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William Tecumseh Sherman, Memoirs of General William T. Sherman . 46 0 Browse Search
Colonel William Preston Johnston, The Life of General Albert Sidney Johnston : His Service in the Armies of the United States, the Republic of Texas, and the Confederate States. 6 0 Browse Search
George P. Rowell and Company's American Newspaper Directory, containing accurate lists of all the newspapers and periodicals published in the United States and territories, and the dominion of Canada, and British Colonies of North America., together with a description of the towns and cities in which they are published. (ed. George P. Rowell and company) 4 0 Browse Search
The Photographic History of The Civil War: in ten volumes, Thousands of Scenes Photographed 1861-65, with Text by many Special Authorities, Volume 5: Forts and Artillery. (ed. Francis Trevelyan Miller) 3 1 Browse Search
James Russell Soley, Professor U. S. Navy, Confederate Military History, a library of Confederate States Military History: Volume 7.1, The blockade and the cruisers (ed. Clement Anselm Evans) 2 0 Browse Search
William Hepworth Dixon, White Conquest: Volume 1 2 0 Browse Search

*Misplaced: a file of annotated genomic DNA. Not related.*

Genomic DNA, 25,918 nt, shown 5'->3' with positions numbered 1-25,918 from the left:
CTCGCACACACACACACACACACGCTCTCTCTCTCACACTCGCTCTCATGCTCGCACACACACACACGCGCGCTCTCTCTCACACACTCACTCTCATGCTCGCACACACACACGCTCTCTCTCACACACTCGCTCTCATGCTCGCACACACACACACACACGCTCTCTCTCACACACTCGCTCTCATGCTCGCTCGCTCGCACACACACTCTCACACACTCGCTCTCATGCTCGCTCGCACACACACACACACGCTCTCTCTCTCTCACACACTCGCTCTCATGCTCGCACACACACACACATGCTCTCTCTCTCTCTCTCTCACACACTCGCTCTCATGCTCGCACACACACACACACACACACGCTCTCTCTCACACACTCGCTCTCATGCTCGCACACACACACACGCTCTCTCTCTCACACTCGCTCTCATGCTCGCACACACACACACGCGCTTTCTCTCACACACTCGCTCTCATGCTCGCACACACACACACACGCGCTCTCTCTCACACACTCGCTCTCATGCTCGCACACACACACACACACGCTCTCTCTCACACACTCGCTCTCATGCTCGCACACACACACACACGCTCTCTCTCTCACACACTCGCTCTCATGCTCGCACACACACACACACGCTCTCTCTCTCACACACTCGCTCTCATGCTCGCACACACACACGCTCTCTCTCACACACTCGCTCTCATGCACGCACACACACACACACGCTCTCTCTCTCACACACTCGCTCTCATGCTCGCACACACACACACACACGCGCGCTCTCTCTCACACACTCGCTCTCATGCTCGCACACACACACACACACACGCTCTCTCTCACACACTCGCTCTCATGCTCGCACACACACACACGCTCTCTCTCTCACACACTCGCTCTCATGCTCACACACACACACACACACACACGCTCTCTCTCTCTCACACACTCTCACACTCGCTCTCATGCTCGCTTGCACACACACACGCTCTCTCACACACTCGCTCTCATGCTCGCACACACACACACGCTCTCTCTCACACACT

Harper's Encyclopedia of United States History (ed. Benson Lossing) 2 2 Browse Search
John M. Schofield, Forty-six years in the Army 2 0 Browse Search
Robert Underwood Johnson, Clarence Clough Buell, Battles and Leaders of the Civil War: Volume 2. 2 0 Browse Search
Ulysses S. Grant, Personal Memoirs of U. S. Grant 2 0 Browse Search
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Browsing named entities in Robert Underwood Johnson, Clarence Clough Buell, Battles and Leaders of the Civil War: Volume 2.. You can also browse the collection for Benicia (California, United States) or search for Benicia (California, United States) in all documents.

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Robert Underwood Johnson, Clarence Clough Buell, Battles and Leaders of the Civil War: Volume 2., Canby's services in the New Mexican campaign. (search)
Although General George Wright and the Unionists would have been too enterprising to enable them to effect any complete or systematic organization, a fierce guerrilla warfare would certainly have been inaugurated all over the central and southern parts of the State as soon as it was known that Sibley's victorious army was approaching. Unaided they could have accomplished nothing. The National forces had absolute control of the situation. The forts in San Francisco harbor, the arsenal at Benicia, the Mare Island navy-yard, and whatever naval force there was on the coast were all in Union hands, under the custody of a nucleus (small, it is true) of regular troops. Moreover, the Union volunteers, with whom the enemy would have had to contend, were unsurpassed as fighting material. But with an invading army of 6000 or 8000 men across the Colorado, flushed with victory and well supplied with small arms, artillery, ammunition, and transportation, the situation would have been material